A trademark is a name, the identity of your business, product, or service. Just like parents spend 9 months coming up and brainstorming baby names, coming up with your company name requires some time, effort and creativity. Before we discuss how to create a strong trademark, we will define a trademark, then set the key attributes, and finally we will discuss how to create a strong mark;
A trademark is a brand name. A trademark or service mark includes any word, name, symbol, device, or any combination, used or intended to be used to identify and distinguish the goods/services of one seller or provider from those of others, and to indicate the source of the goods/services. A trademark registration offers legal protection for a word, symbol, phrase, logo, design, or combination of those that represents a source of goods or services.
The objective behind creating and protecting a trademark is to create a distinctive brand in the market that distinguishes your goods or services from those of your competitors.
Such as clock for watches are descriptive and therefore cannot perform the basic function of distinguishing goods and services and are therefore not registerable, and when registered and usually very weak. Generic marks are usually the weakest form of trademarks.
This is usually the first thing that a company decides to protect, but a descriptive mark is ultimately and as it is descriptive it cannot be monopolized by one market player, so it is the second weakest form of a trademark.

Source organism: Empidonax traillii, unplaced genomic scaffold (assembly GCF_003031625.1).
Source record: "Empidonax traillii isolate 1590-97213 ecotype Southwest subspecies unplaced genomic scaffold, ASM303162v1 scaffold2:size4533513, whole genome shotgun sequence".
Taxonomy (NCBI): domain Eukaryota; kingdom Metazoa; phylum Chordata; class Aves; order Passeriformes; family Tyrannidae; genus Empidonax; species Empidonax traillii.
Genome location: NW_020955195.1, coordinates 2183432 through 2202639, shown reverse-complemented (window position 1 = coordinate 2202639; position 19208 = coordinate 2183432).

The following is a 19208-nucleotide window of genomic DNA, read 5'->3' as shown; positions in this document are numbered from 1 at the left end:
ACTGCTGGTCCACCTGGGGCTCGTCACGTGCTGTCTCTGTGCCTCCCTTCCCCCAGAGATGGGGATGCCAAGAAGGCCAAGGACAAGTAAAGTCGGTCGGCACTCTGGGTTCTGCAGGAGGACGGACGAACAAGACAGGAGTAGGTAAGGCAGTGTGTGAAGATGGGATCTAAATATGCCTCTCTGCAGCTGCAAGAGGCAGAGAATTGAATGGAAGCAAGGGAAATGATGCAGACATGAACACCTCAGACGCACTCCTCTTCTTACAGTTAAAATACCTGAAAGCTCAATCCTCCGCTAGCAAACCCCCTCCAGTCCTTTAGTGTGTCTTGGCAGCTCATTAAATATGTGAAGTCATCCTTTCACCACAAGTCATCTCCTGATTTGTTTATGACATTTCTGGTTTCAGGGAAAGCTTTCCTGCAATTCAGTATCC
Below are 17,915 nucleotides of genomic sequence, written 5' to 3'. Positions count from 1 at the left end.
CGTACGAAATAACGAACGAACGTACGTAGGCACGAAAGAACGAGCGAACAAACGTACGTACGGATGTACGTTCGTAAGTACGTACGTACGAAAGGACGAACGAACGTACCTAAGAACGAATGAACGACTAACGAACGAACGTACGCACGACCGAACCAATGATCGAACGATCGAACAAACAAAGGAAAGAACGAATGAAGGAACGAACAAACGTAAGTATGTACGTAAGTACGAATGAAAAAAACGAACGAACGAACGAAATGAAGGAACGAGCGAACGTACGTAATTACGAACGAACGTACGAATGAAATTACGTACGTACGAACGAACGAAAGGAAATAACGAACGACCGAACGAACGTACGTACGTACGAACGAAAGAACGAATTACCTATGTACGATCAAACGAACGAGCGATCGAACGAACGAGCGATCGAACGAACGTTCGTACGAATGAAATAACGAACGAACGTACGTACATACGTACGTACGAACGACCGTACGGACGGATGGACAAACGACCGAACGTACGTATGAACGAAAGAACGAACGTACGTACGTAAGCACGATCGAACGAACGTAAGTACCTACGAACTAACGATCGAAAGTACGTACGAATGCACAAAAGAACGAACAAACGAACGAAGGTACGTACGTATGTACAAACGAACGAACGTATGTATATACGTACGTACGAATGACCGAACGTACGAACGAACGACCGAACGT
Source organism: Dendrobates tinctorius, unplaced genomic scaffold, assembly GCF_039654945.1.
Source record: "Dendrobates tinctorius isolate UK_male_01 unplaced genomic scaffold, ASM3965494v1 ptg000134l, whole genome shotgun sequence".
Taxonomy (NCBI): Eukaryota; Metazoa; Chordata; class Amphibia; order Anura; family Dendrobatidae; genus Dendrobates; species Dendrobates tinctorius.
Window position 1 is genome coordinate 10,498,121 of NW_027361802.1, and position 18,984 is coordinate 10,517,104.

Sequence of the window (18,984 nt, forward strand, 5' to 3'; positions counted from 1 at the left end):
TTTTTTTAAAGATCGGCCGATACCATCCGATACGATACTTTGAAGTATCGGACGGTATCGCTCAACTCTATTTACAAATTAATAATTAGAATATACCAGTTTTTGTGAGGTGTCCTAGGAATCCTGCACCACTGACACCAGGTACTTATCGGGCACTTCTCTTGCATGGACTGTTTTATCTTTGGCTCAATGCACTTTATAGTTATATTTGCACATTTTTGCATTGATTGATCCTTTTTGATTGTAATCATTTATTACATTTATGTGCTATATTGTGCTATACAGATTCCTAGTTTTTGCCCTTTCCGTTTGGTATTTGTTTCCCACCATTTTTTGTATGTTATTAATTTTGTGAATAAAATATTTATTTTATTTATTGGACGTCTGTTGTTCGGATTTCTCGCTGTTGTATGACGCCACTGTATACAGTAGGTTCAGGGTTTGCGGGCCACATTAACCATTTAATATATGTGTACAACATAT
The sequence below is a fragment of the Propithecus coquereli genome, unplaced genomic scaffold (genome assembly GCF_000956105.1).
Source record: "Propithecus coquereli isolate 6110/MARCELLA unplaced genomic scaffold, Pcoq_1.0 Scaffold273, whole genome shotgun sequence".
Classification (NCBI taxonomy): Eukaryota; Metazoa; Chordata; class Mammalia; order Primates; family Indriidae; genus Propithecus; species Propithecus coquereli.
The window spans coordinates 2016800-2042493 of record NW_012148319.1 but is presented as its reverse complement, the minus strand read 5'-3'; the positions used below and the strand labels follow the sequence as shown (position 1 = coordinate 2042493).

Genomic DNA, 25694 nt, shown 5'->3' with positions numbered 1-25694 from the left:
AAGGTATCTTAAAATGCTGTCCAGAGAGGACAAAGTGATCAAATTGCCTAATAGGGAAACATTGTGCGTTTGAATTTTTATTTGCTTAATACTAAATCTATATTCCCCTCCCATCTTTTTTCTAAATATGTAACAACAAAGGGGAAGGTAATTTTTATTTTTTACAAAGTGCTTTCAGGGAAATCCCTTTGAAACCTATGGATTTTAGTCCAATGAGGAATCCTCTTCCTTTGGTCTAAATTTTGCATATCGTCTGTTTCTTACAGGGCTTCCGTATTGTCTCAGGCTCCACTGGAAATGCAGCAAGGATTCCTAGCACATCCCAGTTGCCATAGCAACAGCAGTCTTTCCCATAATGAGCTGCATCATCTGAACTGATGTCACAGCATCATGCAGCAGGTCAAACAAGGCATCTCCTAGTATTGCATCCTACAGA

Surnames and first names can be used as a trademark; however you will have to prove the relationship with that name. Moreover, as you are not able to stop anyone else from using the family name or the first name, you are setting yourself up to a dispute which you can avoid! Therefore, personal names do not constitute very strong trademarks. In the GCC area and the middle east in general, personal names are common as trademarks, and require submission of additional documentation to allow the trademark to be accepted with minimal office action. Read our blog about Trademarking your name
Are common words that have a common meaning but are used in a way that is not logically connected with the product or service. While these trademarks are usually harder to market and require significant marketing budgets, because these marks are arbitrary but familiar, they are considered strong. Read our blog about who owns Christmas!
Are phrases that are completely made up, therefore they are inherently distinctive and belong to the owner. Such marks will also require a significantly higher marketing budget, but in the end the brand will be much stronger!
When choosing your name and identity take your time, we are aware you are rushed and would like to go to market sooner rather than later, but keep in mind these key types of trademarks. Stay away from generic and descriptive marks which are very hard and almost impossible to protect. Use your name only if you really really have to. Come up with a suggestive, arbitrary, fanciful or coined word or phrase which you can have as a name, this would pay off in the longer run.
We are here if you have any other questions!